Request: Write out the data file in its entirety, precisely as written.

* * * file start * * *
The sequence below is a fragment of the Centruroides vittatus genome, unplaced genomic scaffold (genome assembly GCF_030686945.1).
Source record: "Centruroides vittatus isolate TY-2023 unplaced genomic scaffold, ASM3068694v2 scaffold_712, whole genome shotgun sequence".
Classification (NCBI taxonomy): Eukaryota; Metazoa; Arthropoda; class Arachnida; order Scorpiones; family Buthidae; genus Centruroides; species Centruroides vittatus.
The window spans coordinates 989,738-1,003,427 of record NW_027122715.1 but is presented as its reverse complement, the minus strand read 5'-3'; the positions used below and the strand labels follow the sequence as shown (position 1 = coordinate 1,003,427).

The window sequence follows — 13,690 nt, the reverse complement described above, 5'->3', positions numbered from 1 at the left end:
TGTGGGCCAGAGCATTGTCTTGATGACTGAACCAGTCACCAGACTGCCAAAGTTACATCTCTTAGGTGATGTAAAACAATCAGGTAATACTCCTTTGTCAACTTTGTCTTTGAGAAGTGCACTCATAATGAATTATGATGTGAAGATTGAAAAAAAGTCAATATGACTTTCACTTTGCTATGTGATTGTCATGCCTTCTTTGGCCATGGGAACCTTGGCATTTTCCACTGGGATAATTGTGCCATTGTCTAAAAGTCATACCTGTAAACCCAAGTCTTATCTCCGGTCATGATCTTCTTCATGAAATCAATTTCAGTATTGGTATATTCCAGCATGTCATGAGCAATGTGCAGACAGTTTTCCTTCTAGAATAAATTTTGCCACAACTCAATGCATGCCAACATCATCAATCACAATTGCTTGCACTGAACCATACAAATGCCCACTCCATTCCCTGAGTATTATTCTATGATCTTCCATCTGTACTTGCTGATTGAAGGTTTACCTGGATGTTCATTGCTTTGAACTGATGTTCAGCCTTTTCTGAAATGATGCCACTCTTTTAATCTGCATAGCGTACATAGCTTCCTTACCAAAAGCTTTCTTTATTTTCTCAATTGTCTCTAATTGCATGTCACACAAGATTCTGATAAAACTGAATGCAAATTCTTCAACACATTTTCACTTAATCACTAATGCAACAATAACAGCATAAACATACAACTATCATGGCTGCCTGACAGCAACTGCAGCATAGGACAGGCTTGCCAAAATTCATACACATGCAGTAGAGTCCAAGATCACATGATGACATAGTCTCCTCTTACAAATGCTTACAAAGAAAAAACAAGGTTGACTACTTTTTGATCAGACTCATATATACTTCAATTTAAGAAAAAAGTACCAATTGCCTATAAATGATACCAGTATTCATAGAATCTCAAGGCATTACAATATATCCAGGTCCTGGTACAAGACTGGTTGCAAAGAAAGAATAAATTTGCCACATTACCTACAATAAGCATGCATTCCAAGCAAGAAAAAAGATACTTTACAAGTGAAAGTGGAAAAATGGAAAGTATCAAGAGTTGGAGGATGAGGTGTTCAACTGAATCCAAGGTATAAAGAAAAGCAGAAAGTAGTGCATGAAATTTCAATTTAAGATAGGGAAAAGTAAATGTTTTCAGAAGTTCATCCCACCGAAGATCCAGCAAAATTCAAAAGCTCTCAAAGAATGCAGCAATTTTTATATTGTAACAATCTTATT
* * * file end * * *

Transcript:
The sequence below is a fragment of the Centruroides vittatus genome, unplaced genomic scaffold (genome assembly GCF_030686945.1).
Source record: "Centruroides vittatus isolate TY-2023 unplaced genomic scaffold, ASM3068694v2 scaffold_712, whole genome shotgun sequence".
Classification (NCBI taxonomy): Eukaryota; Metazoa; Arthropoda; class Arachnida; order Scorpiones; family Buthidae; genus Centruroides; species Centruroides vittatus.
The window spans coordinates 989,738-1,003,427 of record NW_027122715.1 but is presented as its reverse complement, the minus strand read 5'-3'; the positions used below and the strand labels follow the sequence as shown (position 1 = coordinate 1,003,427).

The window sequence follows — 13,690 nt, the reverse complement described above, 5'->3', positions numbered from 1 at the left end:
TGTGGGCCAGAGCATTGTCTTGATGACTGAACCAGTCACCAGACTGCCAAAGTTACATCTCTTAGGTGATGTAAAACAATCAGGTAATACTCCTTTGTCAACTTTGTCTTTGAGAAGTGCACTCATAATGAATTATGATGTGAAGATTGAAAAAAAGTCAATATGACTTTCACTTTGCTATGTGATTGTCATGCCTTCTTTGGCCATGGGAACCTTGGCATTTTCCACTGGGATAATTGTGCCATTGTCTAAAAGTCATACCTGTAAACCCAAGTCTTATCTCCGGTCATGATCTTCTTCATGAAATCAATTTCAGTATTGGTATATTCCAGCATGTCATGAGCAATGTGCAGACAGTTTTCCTTCTAGAATAAATTTTGCCACAACTCAATGCATGCCAACATCATCAATCACAATTGCTTGCACTGAACCATACAAATGCCCACTCCATTCCCTGAGTATTATTCTATGATCTTCCATCTGTACTTGCTGATTGAAGGTTTACCTGGATGTTCATTGCTTTGAACTGATGTTCAGCCTTTTCTGAAATGATGCCACTCTTTTAATCTGCATAGCGTACATAGCTTCCTTACCAAAAGCTTTCTTTATTTTCTCAATTGTCTCTAATTGCATGTCACACAAGATTCTGATAAAACTGAATGCAAATTCTTCAACACATTTTCACTTAATCACTAATGCAACAATAACAGCATAAACATACAACTATCATGGCTGCCTGACAGCAACTGCAGCATAGGACAGGCTTGCCAAAATTCATACACATGCAGTAGAGTCCAAGATCACATGATGACATAGTCTCCTCTTACAAATGCTTACAAAGAAAAAACAAGGTTGACTACTTTTTGATCAGACTCATATATACTTCAATTTAAGAAAAAAGTACCAATTGCCTATAAATGATACCAGTATTCATAGAATCTCAAGGCATTACAATATATCCAGGTCCTGGTACAAGACTGGTTGCAAAGAAAGAATAAATTTGCCACATTACCTACAATAAGCATGCATTCCAAGCAAGAAAAAAGATACTTTACAAGTGAAAGTGGAAAAATGGAAAGTATCAAGAGTTGGAGGATGAGGTGTTCAACTGAATCCAAGGTATAAAGAAAAGCAGAAAGTAGTGCATGAAATTTCAATTTAAGATAGGGAAAAGTAAATGTTTTCAGAAGTTCATCCCACCGAAGATCCAGCAAAATTCAAAAGCTCTCAAAGAATGCAGCAATTTTTATATTGTAACAATCTTATT